Relaxing on Lake Geneva (Lac Léman)

Paddle Steamer with the Jet d'Eau in the Background

We are having unseasonably warm weather here in France and a good part of Europe in general right now.  The kind of weather that makes you want to put aside all of your good intentions and mammoth to-do list and just get out and enjoy yourself.  Why not go and visit a good friend?  I lived in Geneva, Switzerland for several years and have been wanting to get back for a visit for some time.  Thanks to low-cost airlines, we can now fly to Geneva for less than it would cost us to drive to the south of France!  With friends and free accommodation, a taste of Switzerland was just what we needed.

Sail Away

While there are plenty of things to see and do in Geneva, we just wanted to catch up and relax.  A cruise on the Lac Léman seemed the perfect solution!  The Compagnie Générale de Navigation sur le lac Lémam or CGN as it is more commonly referred to, owns and operates several turn of the century paddle steam boats on the lake.  While they also operate modern commuter boats, it’s the giant paddle boats that make for neat memories.  You buy your tickets and board the boat on the waterfront along the Quai du Mont-Blanc in Pâquis.  This is one time you should splurge–buy first class tickets for your journey!  First class passengers have the upper deck to themselves and, more importantly, can sit outside under the shade of the deck awning.  Even with sunblock, I burn easily and am wary of getting too much sun.  Second class passengers can also sit outside on their deck but there is no shade.  Indoor seating is available but it is just that–indoor–and the whole point of the cruise for me is to enjoy a little fresh air while watching the world float by.  Refreshments are available on board, however, you can also bring a picnic with you.

Belle Epoque Beauty

Admire the Jet d’Eau while you wait for the boat to arrive.  The Jet d’eau is one of the Geneva’s symbols and one of the world’s biggest fountains shooting water up to 140 meters into the air.  If you’re feeling brave (and aren’t afraid to get a little wet), you can walk out the stone jetty where the fountain is located to get a closer look during your stay in the city.  When you’ve finished your cruise, go to Les Bains de Pâquis, the swimming spot a little further down the Quai and enjoy a light meal.  The food is simple but the view is superb; you get to dine with the fountain and the Salève (the mountain behind the city) for a background!  If you’re visiting in the winter time, this is where I love to eat fondue in the evening.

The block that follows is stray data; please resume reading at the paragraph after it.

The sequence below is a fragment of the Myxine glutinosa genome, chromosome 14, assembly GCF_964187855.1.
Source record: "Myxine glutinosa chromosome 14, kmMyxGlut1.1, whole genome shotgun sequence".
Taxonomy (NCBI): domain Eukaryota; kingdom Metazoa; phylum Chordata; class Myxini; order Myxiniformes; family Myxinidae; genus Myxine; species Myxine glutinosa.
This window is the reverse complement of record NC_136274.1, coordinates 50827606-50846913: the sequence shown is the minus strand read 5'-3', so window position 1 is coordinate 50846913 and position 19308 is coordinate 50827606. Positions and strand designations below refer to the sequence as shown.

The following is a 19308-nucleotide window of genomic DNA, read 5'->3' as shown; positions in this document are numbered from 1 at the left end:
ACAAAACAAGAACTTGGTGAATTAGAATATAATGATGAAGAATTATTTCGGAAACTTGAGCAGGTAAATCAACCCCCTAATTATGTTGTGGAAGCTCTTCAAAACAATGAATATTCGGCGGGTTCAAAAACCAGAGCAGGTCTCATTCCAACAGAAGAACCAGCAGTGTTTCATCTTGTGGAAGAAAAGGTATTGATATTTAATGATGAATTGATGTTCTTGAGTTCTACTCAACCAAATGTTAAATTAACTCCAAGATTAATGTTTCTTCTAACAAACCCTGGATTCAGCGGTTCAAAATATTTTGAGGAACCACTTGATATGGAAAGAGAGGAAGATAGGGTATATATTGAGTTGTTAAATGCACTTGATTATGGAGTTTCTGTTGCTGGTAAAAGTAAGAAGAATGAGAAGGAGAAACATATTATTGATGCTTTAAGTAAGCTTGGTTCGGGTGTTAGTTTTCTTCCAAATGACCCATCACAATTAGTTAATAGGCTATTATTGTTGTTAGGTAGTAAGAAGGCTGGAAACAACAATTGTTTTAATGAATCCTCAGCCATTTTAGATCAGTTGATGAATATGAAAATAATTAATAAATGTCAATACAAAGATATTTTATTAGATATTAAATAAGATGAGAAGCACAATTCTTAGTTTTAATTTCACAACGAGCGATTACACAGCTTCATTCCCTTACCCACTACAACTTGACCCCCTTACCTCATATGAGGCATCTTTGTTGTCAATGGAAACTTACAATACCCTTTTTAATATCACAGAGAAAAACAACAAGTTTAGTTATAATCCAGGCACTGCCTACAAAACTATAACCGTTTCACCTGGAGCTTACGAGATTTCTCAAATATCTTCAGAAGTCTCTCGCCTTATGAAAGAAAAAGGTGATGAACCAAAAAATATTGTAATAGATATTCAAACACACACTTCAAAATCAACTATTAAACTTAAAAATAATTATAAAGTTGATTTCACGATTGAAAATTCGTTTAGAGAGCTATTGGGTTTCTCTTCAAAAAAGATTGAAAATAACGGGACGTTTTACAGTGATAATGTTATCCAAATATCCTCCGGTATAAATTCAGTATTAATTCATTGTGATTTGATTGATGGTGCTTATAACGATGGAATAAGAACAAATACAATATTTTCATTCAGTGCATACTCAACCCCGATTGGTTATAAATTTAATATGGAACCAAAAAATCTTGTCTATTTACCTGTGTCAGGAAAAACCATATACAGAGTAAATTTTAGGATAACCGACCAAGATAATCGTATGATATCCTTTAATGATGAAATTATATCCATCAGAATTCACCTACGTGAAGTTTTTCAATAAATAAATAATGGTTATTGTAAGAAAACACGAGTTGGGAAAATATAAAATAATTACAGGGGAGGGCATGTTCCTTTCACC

The Engines at Work

We took the Savoie, a paddle-steamer, commissioned in 1914, from Geneva to Yvoire (France).  We weren’t the only people taking advantage of the weather–according to the CGN’s website over 5,500 people went sailing with them this past weekend!  It take slightly over 1.5 hours to go from Geneva to Yvoire.  If you prefer a shorter cruise, you can sail directly from Nyon to Yvoire.  Make sure you go inside for just a few minutes to watch the engines turn!  My photo doesn’t do them justice.  The sheer size and power of the machinery is worth seeing in person.  The engines date to the ship’s launch in 1914; Swiss quality at work!

The Savoie took us to Yvoire, a cute village on the French side of the lake.  I’m almost tempted to call it a tourist trap but it does make for a nice cruise destination.  Yvoire is a lovingly conserved medieval village and is consistently ranked as one of the most beautiful French villages.  Flowers everywhere, cute little stores, quaint cafés, and postcard views greet you as you stroll around.  It’s lovely but it feels a bit too “perfect” to me.  I wouldn’t spend any money visiting sites here–walk around, enjoy the views, have tea and then head back to Geneva on the boat.

Getting Ready to Dock

While there is nothing cheap about travel within Switzerland be it by tram, train, bus or boat, you do get what you pay for–it’s clean, safe, systematically on-time and (almost never) on strike.  In all my time in Switzerland I experienced only one strike and it was on a cantonal level.  Unfortunately, public transportation and strikes seem to go hand in hand here.  The CGN and Swiss Rail system use the same rebates/pricing system.  All the information here is thus accurate should you want to buy a train ticket.  Children under 6 sail/ride for free with a paying adult; older children (6-16) pay half fare.  If you live in Switzerland and have a Demi-Tarif card (Half-Tarif card), you can use it with the CGN as well.  If you are planning to stay in Switzerland for any serious length of time, the Half-Tarif card is well worth your money.  As its name suggests, the Half-Tariff card lets you buy all tickets for half their normal value for the entire Swiss public transport network.  The card exists in a yearly format (1,2, or 3 years) for residents, however, there is also a month-long card aimed at tourists.  The month-long card currently costs 110 CHF (aprox. 91€)–think about what you want to see and do the math!  While spontaneity is a necessary ingredient of any vacation for us, I also like to have a basic idea of what I want to see, where I want to go, and how much we have to spend going in.  Enjoy the weather!  We’re counting down the days until our next boat ride….

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